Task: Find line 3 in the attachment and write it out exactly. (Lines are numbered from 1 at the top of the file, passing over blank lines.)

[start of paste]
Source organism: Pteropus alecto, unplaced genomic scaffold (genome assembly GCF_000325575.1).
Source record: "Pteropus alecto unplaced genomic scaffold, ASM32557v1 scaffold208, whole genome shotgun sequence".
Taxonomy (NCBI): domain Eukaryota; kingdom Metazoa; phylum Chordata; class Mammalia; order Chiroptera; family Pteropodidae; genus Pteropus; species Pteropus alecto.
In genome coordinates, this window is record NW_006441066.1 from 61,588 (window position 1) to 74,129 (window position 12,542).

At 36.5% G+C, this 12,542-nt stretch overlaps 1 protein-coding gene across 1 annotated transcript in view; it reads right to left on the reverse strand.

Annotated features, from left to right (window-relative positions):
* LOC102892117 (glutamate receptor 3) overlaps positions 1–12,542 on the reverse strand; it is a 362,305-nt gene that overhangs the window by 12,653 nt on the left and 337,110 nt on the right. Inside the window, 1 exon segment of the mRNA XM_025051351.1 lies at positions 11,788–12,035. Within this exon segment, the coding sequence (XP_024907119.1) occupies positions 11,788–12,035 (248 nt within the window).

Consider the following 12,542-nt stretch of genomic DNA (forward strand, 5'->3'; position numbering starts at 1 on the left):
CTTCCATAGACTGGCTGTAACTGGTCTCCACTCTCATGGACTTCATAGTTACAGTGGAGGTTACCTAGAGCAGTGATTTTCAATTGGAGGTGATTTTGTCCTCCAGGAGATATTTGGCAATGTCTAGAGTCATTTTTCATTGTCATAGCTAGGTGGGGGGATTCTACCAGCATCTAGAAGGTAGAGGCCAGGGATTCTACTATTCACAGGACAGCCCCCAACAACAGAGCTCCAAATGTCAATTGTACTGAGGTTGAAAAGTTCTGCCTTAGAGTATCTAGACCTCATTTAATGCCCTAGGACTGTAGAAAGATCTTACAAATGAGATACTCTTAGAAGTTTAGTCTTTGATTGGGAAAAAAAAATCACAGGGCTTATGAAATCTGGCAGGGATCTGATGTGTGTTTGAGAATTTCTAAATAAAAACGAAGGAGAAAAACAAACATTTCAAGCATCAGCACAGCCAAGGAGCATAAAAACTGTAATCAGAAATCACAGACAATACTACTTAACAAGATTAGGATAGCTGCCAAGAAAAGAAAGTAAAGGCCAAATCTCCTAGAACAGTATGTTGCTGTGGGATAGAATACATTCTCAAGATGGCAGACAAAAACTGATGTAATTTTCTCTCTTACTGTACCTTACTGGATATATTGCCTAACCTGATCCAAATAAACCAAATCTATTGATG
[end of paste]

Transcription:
Taxonomy (NCBI): domain Eukaryota; kingdom Metazoa; phylum Chordata; class Mammalia; order Chiroptera; family Pteropodidae; genus Pteropus; species Pteropus alecto.